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Unites States adds to the list of "surgical sanctions" targeting Russian elites. Why haven't the sanctions been tougher and imposed more widely?  Kert Davies (The Climate Investigations Center) suggests it's about Exxon. Yesterday's Bloomberg report settles the issue: For $900 Billion reasons (yes, that's with a "B"), Davies is right.
“I am not a U.S. company and I don’t make decisions based on what’s good for the U.S.”  Recent Exxon CEO, Lee Raymond
Two days ago, President Obama announced a third round of sanctions aimed at "seven Russian government officials and 17 companies linked to Russia President Vladimir Putin’s inner circle."

This is the third round of sanctions since the Ukraine/Crimea diplomatic crisis boiled over last month.

The first round, instituted on March 10, "slapped sanctions on two top aides to President Vladimir Putin and nine other people" Three days later, the President Obama ordered the second round, targeting "16 Russian government officials, members of Putin’s inner circle and Bank Rossiya the bank used by many senior officials of the Russian Federation."

Media coverage of each iteration of sanctions has mostly consisted of dry factual reporting, sometimes accompanied by shallow and uninformative analysis.   This excerpt, from ABC, is typical of the media's obtuse coverage:

In the case of Russia, the White House is so far sanctioning individuals and entities in Putin’s inner circle, hoping to squeeze him to halting what the West says is a coordinated campaign to destabilize Ukraine. The White House has held off on what it calls sectoral sanctions, which could hit Russia’s critical energy, mining, and banking sectors.

The reason the White House may not have yet imposed those tougher measures illustrates exactly what makes this so difficult.

Despite Obama dismissing Russia as a “regional power,” it nevertheless occupies a strategic position. Its $2.5 trillion economy is the seventh largest in the world. Its gas exports are critical for American allies in Europe (a major reason they have been reluctant to go along with tougher American proposals). American companies like ExxonMobil and Boeing have massive investments in Russia that could suffer under broad sanctions.

[emphasis added]

But why has the Unites States chosen to levy narrowly-targeted sanctions on individuals, as opposed to the more traditional sanctions, similar to those imposed by Ronald Reagan and Jimmy Carter, that targeted the entire Soviet economy?  

A savvy news consumer would probably want to know more about Exxon's "massive" investments in Russia (Boeing's "massive" investment is $7 billion). A savvy news consumer would intuit that Exxon, as the second-largest corporation in the world and the largest fossil energy extractor/distributor, is probably the most politically powerful non-governmental entity on the planet. So what is/are Exxon's "massive" investment(s) in Russia? And again:  Why have we implemented a series of "surgical sanctions" targeting individuals? Presidents Carter and Reagan struck at the entire Soviet economy with sweeping sanctions; wouldn't that be more effective than singling out a few rich oligarchs?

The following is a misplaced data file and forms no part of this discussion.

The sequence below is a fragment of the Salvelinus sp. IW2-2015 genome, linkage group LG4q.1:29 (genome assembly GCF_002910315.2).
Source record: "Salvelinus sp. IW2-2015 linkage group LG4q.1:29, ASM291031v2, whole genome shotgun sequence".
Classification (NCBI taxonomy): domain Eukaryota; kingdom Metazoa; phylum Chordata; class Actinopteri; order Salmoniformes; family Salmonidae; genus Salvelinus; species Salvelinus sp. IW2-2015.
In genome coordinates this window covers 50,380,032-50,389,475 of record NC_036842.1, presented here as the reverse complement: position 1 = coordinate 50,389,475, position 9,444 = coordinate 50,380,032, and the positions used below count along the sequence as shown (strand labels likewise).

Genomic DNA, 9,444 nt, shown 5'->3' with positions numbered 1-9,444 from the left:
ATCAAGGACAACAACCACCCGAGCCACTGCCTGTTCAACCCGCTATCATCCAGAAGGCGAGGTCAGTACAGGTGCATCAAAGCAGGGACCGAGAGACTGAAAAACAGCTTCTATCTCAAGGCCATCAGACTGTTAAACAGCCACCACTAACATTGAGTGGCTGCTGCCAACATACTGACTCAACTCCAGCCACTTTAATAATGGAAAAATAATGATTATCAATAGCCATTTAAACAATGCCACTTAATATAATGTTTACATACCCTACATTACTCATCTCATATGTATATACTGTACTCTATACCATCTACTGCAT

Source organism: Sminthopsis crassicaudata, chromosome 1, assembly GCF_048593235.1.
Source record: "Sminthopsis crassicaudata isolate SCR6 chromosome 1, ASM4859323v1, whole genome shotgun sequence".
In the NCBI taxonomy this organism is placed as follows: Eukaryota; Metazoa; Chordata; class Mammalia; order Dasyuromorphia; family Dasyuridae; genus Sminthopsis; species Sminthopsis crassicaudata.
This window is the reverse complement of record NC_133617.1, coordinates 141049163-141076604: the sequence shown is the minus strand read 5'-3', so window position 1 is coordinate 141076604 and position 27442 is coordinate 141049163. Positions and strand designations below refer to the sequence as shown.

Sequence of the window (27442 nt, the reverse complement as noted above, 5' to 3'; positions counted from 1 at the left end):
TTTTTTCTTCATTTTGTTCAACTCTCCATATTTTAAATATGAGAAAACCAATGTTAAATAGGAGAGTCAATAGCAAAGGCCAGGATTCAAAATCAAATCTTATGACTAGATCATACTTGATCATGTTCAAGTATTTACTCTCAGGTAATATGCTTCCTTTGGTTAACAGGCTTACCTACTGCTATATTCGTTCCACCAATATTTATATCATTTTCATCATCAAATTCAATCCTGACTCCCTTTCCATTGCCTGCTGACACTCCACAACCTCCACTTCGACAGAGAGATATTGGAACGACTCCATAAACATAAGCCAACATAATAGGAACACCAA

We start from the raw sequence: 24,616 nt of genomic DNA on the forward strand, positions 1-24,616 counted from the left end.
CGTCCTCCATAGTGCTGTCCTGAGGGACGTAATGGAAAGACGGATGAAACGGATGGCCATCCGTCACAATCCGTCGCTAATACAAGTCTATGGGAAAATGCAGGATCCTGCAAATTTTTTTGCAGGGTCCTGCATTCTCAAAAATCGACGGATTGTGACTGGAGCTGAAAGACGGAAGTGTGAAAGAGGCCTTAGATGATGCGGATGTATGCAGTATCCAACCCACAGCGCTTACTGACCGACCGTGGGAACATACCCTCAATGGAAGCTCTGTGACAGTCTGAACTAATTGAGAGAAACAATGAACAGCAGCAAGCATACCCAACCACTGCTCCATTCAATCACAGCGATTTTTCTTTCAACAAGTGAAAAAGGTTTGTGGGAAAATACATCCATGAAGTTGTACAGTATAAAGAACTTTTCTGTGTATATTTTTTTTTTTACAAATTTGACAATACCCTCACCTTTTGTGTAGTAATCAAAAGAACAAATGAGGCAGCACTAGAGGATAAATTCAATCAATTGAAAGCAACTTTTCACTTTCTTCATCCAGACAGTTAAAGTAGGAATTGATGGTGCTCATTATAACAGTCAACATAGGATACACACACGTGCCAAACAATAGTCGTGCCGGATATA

Yesterday, finally, our savvy news consumer might have found a few clues in this Bloomberg report: Exxon’s $900 Billion Arctic Prize at Risk After Ukraine.

Exxon Mobil (XOM) Corp.’s dream of drilling in the Russian Arctic may risk running aground on the politics of Ukraine.

The company plans to start drilling in August in the Arctic’s remote Kara Sea -- the centerpiece of Exxon’s global alliance with Russian state-controlled OAO Rosneft. (ROSN) The partnership, which includes shale exploration in Siberia and joint venture fields in Texas, will come under greater scrutiny after the U.S. placed sanctions on Rosneft’s Chief Executive Officer Igor Sechin.

[...]

The Arctic well will be among the most expensive Exxon has ever drilled, costing at least $600 million. The spending is justified by the potential prize. Universitetskaya, the geological structure being drilled, is the size of the city of Moscow and large enough to contain more than 9 billion barrels, a trove worth more than $900 billion at today’s prices.

[emphasis added]

Yes. $900 billion.

How much is that? Well, at $10 a pop, you could wash your car 90 billion times with $900 billion dollars.

Unhelpful?

Well, the truth is that I had a really hard time coming up with any sort of meaningful frame of reference. I googled "largest business deal" and found a three tech mergers that exceeded $100 billion (Exxon's merger with Mobil came in at $80 billion), but the largest was only worth just over $200B.